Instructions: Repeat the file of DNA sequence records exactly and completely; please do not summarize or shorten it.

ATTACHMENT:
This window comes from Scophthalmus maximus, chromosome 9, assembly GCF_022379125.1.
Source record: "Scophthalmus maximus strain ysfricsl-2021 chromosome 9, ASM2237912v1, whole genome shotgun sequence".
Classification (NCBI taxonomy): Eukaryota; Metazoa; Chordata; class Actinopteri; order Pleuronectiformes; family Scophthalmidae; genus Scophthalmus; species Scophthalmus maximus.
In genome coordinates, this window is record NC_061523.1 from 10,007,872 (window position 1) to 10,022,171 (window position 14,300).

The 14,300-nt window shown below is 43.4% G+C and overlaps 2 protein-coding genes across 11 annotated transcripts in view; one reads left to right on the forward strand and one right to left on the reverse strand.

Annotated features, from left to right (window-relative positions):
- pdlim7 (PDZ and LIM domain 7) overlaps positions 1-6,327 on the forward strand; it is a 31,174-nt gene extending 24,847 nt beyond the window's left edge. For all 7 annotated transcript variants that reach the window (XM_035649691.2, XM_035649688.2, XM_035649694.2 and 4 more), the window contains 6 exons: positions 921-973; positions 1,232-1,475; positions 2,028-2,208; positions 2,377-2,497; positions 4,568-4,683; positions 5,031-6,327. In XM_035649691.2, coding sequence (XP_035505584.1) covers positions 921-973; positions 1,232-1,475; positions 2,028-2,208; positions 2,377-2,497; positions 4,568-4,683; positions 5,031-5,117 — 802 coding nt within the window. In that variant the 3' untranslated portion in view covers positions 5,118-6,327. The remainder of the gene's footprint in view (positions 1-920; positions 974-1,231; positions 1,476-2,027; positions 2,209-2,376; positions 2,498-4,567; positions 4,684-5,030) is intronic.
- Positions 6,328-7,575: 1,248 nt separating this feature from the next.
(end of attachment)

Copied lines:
This window comes from Scophthalmus maximus, chromosome 9, assembly GCF_022379125.1.
Source record: "Scophthalmus maximus strain ysfricsl-2021 chromosome 9, ASM2237912v1, whole genome shotgun sequence".
Classification (NCBI taxonomy): Eukaryota; Metazoa; Chordata; class Actinopteri; order Pleuronectiformes; family Scophthalmidae; genus Scophthalmus; species Scophthalmus maximus.
In genome coordinates, this window is record NC_061523.1 from 10,007,872 (window position 1) to 10,022,171 (window position 14,300).

The 14,300-nt window shown below is 43.4% G+C and overlaps 2 protein-coding genes across 11 annotated transcripts in view; one reads left to right on the forward strand and one right to left on the reverse strand.

Annotated features, from left to right (window-relative positions):
- pdlim7 (PDZ and LIM domain 7) overlaps positions 1-6,327 on the forward strand; it is a 31,174-nt gene extending 24,847 nt beyond the window's left edge. For all 7 annotated transcript variants that reach the window (XM_035649691.2, XM_035649688.2, XM_035649694.2 and 4 more), the window contains 6 exons: positions 921-973; positions 1,232-1,475; positions 2,028-2,208; positions 2,377-2,497; positions 4,568-4,683; positions 5,031-6,327. In XM_035649691.2, coding sequence (XP_035505584.1) covers positions 921-973; positions 1,232-1,475; positions 2,028-2,208; positions 2,377-2,497; positions 4,568-4,683; positions 5,031-5,117 — 802 coding nt within the window. In that variant the 3' untranslated portion in view covers positions 5,118-6,327. The remainder of the gene's footprint in view (positions 1-920; positions 974-1,231; positions 1,476-2,027; positions 2,209-2,376; positions 2,498-4,567; positions 4,684-5,030) is intronic.
- Positions 6,328-7,575: 1,248 nt separating this feature from the next.